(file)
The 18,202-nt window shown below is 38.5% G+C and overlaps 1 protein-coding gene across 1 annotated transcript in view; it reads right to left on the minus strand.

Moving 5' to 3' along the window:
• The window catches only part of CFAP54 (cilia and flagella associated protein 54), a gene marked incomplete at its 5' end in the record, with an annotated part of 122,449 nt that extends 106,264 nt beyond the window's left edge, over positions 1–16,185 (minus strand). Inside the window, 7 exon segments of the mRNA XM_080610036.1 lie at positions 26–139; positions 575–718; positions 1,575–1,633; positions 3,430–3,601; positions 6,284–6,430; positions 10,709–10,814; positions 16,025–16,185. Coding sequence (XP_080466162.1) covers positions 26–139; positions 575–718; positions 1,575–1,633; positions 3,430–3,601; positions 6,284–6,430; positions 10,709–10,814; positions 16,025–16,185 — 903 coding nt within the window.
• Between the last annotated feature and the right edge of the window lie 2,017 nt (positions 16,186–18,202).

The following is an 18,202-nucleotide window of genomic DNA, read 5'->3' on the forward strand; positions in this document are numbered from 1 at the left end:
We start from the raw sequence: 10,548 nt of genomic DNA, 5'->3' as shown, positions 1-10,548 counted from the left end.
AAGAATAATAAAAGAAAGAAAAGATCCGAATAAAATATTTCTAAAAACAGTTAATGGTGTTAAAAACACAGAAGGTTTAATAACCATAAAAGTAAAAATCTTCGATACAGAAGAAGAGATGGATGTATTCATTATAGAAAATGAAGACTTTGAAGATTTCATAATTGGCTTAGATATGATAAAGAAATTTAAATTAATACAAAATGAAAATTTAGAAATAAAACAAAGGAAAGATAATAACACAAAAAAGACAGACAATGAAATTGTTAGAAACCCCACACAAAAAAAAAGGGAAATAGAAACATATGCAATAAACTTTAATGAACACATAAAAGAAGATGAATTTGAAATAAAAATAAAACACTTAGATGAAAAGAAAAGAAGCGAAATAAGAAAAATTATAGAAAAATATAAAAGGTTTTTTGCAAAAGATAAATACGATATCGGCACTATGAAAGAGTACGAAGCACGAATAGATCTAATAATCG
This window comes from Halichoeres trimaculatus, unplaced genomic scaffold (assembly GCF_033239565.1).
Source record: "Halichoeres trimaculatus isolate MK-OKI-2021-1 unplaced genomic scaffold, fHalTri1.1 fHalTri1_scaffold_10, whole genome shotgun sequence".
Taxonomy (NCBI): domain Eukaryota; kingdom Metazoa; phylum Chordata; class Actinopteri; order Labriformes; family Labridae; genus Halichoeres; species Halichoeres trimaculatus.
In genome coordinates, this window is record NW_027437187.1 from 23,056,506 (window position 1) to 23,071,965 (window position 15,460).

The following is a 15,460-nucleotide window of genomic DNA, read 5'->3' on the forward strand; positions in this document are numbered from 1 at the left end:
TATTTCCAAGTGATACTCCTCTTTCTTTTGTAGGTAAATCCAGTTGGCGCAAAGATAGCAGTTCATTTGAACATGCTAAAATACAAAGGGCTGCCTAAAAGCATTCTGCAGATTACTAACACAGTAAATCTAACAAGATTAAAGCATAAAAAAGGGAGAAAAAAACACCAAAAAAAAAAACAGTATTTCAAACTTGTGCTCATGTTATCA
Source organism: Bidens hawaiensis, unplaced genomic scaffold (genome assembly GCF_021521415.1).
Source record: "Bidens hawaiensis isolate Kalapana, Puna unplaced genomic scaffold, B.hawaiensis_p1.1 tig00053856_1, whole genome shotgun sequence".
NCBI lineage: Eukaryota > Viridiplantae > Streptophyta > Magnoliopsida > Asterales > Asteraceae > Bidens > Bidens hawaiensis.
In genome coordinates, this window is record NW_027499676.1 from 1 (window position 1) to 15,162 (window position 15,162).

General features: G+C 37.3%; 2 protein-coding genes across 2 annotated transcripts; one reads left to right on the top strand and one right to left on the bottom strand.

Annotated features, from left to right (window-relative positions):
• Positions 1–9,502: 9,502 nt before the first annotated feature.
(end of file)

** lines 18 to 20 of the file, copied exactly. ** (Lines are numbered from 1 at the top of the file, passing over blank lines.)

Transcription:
General features: G+C 37.3%; 2 protein-coding genes across 2 annotated transcripts; one reads left to right on the top strand and one right to left on the bottom strand.

Annotated features, from left to right (window-relative positions):
• Positions 1–9,502: 9,502 nt before the first annotated feature.